A new study concludes that “happiness and related measures of well-being do not appear to have any direct effect on mortality.”

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Go ahead and sulk. Unhappiness won’t kill you.

A study published Wednesday in The Lancet medical journal that followed 1 million middle-aged women in Britain for 10 years concluded that the widely held view that happiness enhances health and longevity is unfounded.

“Happiness and related measures of well-being do not appear to have any direct effect on mortality,” the researchers concluded.

“Good news for the grumpy” is one way to interpret the findings, said Sir Richard Peto, an author of the study and a professor of medical statistics and epidemiology at the University of Oxford. He and his fellow researchers decided to look into the subject because, he said, there is a widespread belief that stress and unhappiness cause disease.

Such beliefs can fuel a tendency to blame the sick for bringing ailments on themselves by being negative, and to warn the well to cheer up — or else.

“Believing things that aren’t true isn’t a good idea,” Peto said in an interview. “There are enough scare stories about health.”

The new study says earlier research confused cause and effect, suggesting that unhappiness made people ill when it is the other way around.

“It’s such a common belief that stress and unhappiness causes death and disease but it’s actually the other way around,” Peto said, adding: “People should focus on the real issues that shorten their lives, like smoking and obesity.”

The results come from the Million Women Study, which recruited women 50 to 69 from 1996 to 2001, and tracked them with questionnaires and official records of deaths and hospital admissions. The questionnaires asked how often the women felt happy, in control, relaxed and stressed, and instructed them to rate their health and list ailments such as high blood pressure, diabetes, asthma, arthritis and depression or anxiety.

Researchers included questions about happiness “because it’s something a lot of people were interested in,” Peto said.

When the answers were analyzed statistically, unhappiness and stress were not associated with an increased risk of death. It is not clear whether the findings apply to men. Indeed, in an accompanying commentary, French scientists suggested the results might not be the same in men, since “men and women probably define happiness differently.”

Peto said particularly important data came from 500,000 women who reported on their baseline surveys that they were in good health, with no history of heart disease, cancer, stroke or emphysema. A “substantial minority” of these healthy women said they were stressed or unhappy, he said, but over the next decade they were no more likely to die than were the women who were generally happy.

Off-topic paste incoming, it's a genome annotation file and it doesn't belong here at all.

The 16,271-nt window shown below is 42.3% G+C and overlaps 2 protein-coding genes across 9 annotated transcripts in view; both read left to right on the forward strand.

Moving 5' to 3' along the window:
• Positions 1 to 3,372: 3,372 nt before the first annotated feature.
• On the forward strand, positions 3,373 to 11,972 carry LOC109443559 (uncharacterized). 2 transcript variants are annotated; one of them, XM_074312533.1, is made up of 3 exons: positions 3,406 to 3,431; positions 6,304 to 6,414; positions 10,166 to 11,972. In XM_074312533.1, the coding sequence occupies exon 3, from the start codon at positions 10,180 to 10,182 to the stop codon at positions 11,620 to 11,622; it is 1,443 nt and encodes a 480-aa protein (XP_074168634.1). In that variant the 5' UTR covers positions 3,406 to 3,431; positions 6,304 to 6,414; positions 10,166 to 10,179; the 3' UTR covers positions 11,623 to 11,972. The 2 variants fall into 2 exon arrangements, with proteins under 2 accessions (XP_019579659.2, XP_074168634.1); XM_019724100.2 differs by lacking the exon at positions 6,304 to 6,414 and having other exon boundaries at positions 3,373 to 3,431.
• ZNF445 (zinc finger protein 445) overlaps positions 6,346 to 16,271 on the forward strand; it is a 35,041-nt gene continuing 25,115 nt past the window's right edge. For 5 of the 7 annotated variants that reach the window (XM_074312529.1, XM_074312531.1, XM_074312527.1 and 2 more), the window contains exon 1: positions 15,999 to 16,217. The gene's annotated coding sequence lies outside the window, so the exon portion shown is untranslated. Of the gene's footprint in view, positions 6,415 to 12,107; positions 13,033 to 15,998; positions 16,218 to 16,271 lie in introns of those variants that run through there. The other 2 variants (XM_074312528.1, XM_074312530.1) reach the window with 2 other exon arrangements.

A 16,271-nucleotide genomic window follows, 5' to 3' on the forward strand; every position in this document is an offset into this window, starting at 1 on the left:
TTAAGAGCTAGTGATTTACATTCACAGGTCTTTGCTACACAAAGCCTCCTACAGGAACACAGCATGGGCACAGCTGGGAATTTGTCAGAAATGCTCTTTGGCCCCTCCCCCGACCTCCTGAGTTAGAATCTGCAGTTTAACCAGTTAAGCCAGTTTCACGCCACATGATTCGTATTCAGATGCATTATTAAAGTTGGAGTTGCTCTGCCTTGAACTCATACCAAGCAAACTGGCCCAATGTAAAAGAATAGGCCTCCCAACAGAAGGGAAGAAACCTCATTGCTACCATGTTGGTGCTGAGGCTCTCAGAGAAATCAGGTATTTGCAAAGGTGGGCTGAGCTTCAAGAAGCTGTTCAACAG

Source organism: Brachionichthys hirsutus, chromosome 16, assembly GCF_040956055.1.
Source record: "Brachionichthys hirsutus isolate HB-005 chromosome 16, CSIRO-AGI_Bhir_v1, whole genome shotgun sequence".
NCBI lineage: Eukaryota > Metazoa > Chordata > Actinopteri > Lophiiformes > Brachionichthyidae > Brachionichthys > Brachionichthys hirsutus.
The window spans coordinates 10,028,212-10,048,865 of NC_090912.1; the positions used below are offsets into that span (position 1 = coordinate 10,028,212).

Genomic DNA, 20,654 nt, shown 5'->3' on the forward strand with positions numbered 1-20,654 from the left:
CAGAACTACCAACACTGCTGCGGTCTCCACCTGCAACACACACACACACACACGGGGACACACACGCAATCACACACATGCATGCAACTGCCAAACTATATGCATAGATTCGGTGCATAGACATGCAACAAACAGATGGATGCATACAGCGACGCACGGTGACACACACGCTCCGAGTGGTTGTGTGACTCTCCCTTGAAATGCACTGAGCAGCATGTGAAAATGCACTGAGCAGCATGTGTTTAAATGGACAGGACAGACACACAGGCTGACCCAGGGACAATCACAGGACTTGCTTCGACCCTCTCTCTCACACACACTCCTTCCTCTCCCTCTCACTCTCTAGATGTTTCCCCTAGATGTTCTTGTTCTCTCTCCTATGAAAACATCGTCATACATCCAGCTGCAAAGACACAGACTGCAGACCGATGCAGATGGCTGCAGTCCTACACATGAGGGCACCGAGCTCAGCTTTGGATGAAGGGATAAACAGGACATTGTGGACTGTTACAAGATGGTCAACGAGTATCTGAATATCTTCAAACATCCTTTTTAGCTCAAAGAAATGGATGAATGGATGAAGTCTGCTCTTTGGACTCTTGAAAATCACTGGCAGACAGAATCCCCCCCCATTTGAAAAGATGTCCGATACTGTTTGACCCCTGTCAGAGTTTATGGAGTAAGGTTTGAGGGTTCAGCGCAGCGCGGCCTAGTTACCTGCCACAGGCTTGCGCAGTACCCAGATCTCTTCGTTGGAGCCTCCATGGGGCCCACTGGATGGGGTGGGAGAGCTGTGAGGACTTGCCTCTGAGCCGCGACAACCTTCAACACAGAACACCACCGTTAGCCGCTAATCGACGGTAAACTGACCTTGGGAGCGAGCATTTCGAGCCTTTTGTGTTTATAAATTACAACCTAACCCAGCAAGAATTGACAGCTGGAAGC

“This finding refutes the large effects of unhappiness and stress on mortality that others have claimed,” Peto said.

Unhappiness itself may not affect health directly, but it can do harm in other ways, by driving people to suicide, alcoholism or other dangerous behaviors, he warned.

This type of study, which depends on participants’ self-assessments, is not considered as reliable as a rigorously designed experiment in which subjects are picked at random and assigned to a treatment or control group. But the huge number of people in this study gives it power.

Still, some observers noted that measuring emotions is more nuanced and complex than simply declaring happiness or unhappiness.

“I would have liked to see more discussion of how people translate these complicated feelings into a self-report of happiness,” said Baruch Fischhoff, a psychologist at Carnegie Mellon University in Pittsburgh who studies decision-making, who was not involved in the study. “Think about everything that’s going on in your life

and tell me how happy you are. Happiness is a squishy measure.”

Results of earlier studies have been mixed, with some finding unhappiness causes illness and others showing no link, Fischhoff said.

“It looks to me like people have collected a lot of data without finding a clear signal,” he said. “So if there is some correlation out there, it’s not very big.”

An editorial accompanying the study in The Lancet noted that it had “the largest population so far in happiness studies,” and praised its statistical methods. But it also said more research was needed.

Peto said he doubted the new study would change many minds because beliefs about the perils of unhappiness are so ingrained. “People are still going to believe that stress causes heart attacks,” he said.

He also said the pursuit of happiness is worthwhile, even if it doesn’t extend life.

“Happiness is very nice,” said Peto, who was relieved to have finished the study after two decades. “I had some of it myself when I was young.”